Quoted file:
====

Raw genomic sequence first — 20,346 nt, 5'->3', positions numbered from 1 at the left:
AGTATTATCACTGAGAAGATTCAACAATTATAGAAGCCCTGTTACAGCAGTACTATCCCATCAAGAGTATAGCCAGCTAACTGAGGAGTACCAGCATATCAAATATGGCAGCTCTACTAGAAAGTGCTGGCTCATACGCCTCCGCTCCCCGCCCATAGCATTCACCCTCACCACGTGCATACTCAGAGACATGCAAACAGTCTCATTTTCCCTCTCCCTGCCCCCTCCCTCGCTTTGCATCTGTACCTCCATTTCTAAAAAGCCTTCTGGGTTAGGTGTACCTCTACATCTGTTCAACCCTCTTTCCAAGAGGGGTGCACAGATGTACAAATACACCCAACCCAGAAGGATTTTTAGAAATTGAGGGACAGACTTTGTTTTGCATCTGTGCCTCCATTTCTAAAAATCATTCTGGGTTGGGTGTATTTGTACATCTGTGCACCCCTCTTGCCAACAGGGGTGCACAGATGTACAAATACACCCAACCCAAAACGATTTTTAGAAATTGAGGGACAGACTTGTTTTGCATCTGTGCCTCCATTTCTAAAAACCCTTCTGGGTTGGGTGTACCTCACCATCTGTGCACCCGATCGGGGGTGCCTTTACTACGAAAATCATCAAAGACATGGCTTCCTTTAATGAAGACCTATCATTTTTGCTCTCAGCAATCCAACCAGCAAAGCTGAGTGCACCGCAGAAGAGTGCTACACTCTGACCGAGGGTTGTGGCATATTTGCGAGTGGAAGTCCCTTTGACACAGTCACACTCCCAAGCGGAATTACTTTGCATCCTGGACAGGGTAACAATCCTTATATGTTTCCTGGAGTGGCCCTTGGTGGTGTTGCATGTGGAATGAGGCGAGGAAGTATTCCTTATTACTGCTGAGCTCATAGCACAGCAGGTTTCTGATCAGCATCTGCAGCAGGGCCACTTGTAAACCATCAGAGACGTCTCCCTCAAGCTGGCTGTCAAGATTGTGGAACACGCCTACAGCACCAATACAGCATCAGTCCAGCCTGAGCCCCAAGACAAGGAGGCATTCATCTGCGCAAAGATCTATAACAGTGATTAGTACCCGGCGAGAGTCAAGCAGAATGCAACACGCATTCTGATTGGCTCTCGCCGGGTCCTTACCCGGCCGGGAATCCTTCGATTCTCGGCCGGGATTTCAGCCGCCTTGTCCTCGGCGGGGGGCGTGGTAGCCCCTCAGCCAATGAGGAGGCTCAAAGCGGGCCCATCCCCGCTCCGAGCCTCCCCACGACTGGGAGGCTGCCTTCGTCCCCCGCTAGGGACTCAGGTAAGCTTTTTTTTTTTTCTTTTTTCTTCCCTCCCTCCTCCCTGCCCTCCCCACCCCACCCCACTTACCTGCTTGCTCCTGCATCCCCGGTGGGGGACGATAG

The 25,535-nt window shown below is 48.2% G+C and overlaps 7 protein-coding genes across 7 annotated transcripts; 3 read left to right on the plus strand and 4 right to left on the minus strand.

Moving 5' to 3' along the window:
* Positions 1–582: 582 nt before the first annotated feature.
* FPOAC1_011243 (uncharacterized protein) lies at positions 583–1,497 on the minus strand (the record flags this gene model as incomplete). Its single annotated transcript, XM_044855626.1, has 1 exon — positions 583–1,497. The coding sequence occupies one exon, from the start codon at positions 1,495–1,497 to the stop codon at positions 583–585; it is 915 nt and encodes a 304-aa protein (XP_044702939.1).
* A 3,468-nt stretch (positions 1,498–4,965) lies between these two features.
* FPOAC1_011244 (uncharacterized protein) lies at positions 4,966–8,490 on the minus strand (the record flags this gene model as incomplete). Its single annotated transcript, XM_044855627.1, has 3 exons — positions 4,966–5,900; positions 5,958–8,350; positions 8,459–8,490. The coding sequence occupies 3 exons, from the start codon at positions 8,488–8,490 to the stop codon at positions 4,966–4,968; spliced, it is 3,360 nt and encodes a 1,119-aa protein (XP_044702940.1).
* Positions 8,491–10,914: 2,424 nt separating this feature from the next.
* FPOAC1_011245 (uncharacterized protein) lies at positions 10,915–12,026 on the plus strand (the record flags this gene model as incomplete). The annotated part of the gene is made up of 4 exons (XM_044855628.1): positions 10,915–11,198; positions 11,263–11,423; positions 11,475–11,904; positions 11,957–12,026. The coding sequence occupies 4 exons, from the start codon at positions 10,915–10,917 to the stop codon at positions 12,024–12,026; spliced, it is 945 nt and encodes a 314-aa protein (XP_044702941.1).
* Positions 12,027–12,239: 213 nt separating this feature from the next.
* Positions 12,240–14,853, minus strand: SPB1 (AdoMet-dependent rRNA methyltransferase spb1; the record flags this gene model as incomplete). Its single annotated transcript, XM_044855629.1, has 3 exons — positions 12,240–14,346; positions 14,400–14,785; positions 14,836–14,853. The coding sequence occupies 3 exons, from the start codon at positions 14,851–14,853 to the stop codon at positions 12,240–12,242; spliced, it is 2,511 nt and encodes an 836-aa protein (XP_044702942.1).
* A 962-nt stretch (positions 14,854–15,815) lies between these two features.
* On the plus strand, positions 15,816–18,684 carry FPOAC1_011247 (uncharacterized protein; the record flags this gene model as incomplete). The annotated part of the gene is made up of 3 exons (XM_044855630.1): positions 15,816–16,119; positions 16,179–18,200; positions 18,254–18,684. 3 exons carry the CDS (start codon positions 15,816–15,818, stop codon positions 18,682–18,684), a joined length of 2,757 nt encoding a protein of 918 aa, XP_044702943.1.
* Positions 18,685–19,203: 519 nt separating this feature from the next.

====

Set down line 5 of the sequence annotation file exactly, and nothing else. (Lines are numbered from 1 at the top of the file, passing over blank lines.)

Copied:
* Positions 1–582: 582 nt before the first annotated feature.